Continuous vs Routine Electroencephalogram in Critically Ill Adults With Altered Consciousness and No Recent Seizure: A Multicenter Randomized Clinical Trial.

Rossetti, Andrea O.; Schindler, Kaspar; Sutter, Raoul; Rüegg, Stephan; Zubler, Frédéric; Novy, Jan; Oddo, Mauro; Warpelin-Decrausaz, Loane; Alvarez, Vincent (2020). Continuous vs Routine Electroencephalogram in Critically Ill Adults With Altered Consciousness and No Recent Seizure: A Multicenter Randomized Clinical Trial. JAMA neurology, 77(10), pp. 1225-1232. American Medical Association 10.1001/jamaneurol.2020.2264

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In critically ill patients with altered consciousness, continuous electroencephalogram (cEEG) improves seizure detection, but is resource-consuming compared with routine EEG (rEEG). It is also uncertain whether cEEG has an effect on outcome.


To assess whether cEEG is associated with reduced mortality compared with rEEG.

Design, Setting, and Participants

The pragmatic multicenter Continuous EEG Randomized Trial in Adults (CERTA) was conducted between 2017 and 2018, with follow-up of 6 months. Outcomes were assessed by interviewers blinded to interventions.The study took place at 4 tertiary hospitals in Switzerland (intensive and intermediate care units). Depending on investigators' availability, we pragmatically recruited critically ill adults having Glasgow Coma Scale scores of 11 or less or Full Outline of Responsiveness score of 12 or less, without recent seizures or status epilepticus. They had cerebral (eg, brain trauma, cardiac arrest, hemorrhage, or stroke) or noncerebral conditions (eg, toxic-metabolic or unknown etiology), and EEG was requested as part of standard care. An independent physician provided emergency informed consent.


Participants were randomized 1:1 to cEEG for 30 to 48 hours vs 2 rEEGs (20 minutes each), interpreted according to standardized American Clinical Neurophysiology Society guidelines.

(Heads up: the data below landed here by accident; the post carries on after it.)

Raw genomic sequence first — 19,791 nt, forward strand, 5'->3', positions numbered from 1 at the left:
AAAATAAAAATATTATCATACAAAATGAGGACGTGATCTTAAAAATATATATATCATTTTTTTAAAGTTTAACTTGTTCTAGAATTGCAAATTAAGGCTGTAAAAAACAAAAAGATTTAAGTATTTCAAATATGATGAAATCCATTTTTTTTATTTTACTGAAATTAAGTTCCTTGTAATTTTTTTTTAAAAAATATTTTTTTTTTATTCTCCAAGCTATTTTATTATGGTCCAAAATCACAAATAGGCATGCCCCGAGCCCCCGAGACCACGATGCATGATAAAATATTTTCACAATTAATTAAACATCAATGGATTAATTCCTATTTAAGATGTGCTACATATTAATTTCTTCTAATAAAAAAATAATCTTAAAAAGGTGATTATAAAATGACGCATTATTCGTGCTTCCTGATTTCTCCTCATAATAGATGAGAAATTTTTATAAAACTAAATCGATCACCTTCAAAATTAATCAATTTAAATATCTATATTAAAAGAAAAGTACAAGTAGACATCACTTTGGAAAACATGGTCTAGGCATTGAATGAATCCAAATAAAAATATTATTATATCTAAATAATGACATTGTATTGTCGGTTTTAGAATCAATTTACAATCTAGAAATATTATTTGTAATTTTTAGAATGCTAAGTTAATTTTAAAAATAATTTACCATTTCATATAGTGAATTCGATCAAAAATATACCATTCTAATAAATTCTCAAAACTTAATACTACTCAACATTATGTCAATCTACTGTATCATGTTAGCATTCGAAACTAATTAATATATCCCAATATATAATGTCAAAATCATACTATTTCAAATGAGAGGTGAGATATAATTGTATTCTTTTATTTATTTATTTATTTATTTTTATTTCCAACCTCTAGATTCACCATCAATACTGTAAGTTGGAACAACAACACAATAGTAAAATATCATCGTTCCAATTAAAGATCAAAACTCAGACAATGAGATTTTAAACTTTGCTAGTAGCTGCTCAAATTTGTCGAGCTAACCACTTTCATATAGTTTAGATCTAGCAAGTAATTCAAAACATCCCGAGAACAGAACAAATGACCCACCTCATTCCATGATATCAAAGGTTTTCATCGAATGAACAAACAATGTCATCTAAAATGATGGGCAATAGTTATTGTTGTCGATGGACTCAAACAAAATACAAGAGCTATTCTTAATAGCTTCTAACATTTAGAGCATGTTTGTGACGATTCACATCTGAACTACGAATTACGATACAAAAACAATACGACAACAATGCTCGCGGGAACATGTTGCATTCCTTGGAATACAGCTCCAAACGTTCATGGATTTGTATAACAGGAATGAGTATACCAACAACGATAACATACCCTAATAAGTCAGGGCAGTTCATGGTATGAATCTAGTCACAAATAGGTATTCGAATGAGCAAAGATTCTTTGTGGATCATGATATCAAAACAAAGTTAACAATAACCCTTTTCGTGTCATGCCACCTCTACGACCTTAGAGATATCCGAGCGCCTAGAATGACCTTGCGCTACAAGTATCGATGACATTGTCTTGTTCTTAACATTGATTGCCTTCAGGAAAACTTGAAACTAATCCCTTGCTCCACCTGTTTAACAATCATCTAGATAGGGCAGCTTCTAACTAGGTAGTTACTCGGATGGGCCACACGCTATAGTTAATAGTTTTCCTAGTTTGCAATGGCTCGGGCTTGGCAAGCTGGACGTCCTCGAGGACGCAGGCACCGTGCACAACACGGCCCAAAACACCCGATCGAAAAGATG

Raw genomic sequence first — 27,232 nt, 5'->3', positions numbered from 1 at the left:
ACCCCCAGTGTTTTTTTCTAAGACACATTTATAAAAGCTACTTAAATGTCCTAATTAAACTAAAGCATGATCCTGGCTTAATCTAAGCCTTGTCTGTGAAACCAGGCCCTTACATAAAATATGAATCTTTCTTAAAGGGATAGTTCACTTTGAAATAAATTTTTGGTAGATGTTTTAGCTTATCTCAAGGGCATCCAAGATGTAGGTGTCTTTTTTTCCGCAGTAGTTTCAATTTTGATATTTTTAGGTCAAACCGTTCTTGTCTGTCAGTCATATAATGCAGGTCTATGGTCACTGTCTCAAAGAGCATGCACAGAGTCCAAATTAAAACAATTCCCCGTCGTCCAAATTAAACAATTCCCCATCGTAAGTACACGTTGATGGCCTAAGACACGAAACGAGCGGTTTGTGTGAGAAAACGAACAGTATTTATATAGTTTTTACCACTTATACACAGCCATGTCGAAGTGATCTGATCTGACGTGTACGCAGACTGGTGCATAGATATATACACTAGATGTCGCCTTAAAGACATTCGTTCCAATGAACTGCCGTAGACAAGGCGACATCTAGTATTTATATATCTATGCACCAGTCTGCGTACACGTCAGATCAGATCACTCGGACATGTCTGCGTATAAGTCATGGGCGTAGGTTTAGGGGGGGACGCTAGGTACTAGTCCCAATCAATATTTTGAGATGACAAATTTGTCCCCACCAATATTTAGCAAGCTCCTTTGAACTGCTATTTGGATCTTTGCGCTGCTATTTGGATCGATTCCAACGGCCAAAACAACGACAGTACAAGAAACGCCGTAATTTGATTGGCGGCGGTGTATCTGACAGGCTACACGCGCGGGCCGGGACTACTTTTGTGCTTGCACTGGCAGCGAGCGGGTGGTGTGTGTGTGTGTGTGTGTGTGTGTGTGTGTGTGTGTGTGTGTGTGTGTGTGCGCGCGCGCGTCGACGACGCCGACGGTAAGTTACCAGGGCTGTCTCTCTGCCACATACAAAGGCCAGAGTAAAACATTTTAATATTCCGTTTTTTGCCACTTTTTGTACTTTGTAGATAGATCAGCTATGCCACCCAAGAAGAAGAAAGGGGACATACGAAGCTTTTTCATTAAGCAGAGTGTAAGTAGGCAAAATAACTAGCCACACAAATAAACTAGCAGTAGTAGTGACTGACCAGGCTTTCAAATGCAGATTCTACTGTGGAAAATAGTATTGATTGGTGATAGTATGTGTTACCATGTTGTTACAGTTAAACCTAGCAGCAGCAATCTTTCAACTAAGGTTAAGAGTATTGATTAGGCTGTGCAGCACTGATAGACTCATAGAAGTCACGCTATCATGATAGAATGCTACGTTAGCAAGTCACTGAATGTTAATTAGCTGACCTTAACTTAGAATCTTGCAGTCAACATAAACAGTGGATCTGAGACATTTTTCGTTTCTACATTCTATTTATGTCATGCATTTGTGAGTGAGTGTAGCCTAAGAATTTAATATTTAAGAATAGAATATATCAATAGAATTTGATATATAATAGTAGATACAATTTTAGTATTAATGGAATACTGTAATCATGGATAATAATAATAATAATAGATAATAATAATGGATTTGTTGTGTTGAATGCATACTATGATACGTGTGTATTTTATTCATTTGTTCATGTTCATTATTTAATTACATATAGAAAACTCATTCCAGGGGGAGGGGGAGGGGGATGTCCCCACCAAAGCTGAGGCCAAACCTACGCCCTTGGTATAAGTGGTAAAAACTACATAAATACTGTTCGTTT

Main Outcomes and Measures

Mortality at 6 months represented the primary outcome. Secondary outcomes included interictal and ictal features detection and change in therapy.


We analyzed 364 patients (33% women; mean [SD] age, 63 [15] years). At 6 months, mortality was 89 of 182 in those with cEEG and 88 of 182 in those with rEEG (adjusted relative risk [RR], 1.02; 95% CI, 0.83-1.26; P = .85). Exploratory comparisons within subgroups stratifying patients according to age, premorbid disability, comorbidities on admission, deeper consciousness reduction, and underlying diagnoses revealed no significant effect modification. Continuous EEG was associated with increased detection of interictal features and seizures (adjusted RR, 1.26; 95% CI, 1.08-1.15; P = .004 and 3.37; 95% CI, 1.63-7.00; P = .001, respectively) and more frequent adaptations in antiseizure therapy (RR, 1.84; 95% CI, 1.12-3.00; P = .01).

Conclusions and Relevance

This pragmatic trial shows that in critically ill adults with impaired consciousness and no recent seizure, cEEG leads to increased seizure detection and modification of antiseizure treatment but is not related to improved outcome compared with repeated rEEG. Pending larger studies, rEEG may represent a valid alternative to cEEG in centers with limited resources.

Trial Registration Identifier: NCT03129438.

Item Type:

Journal Article (Original Article)


04 Faculty of Medicine > Department of Head Organs and Neurology (DKNS) > Clinic of Neurology

UniBE Contributor:

Schindler, Kaspar Anton and Zubler, Frédéric


600 Technology > 610 Medicine & health




American Medical Association




Chantal Kottler

Date Deposited:

13 Nov 2020 14:32

Last Modified:

05 May 2021 01:31

Publisher DOI:


PubMed ID:





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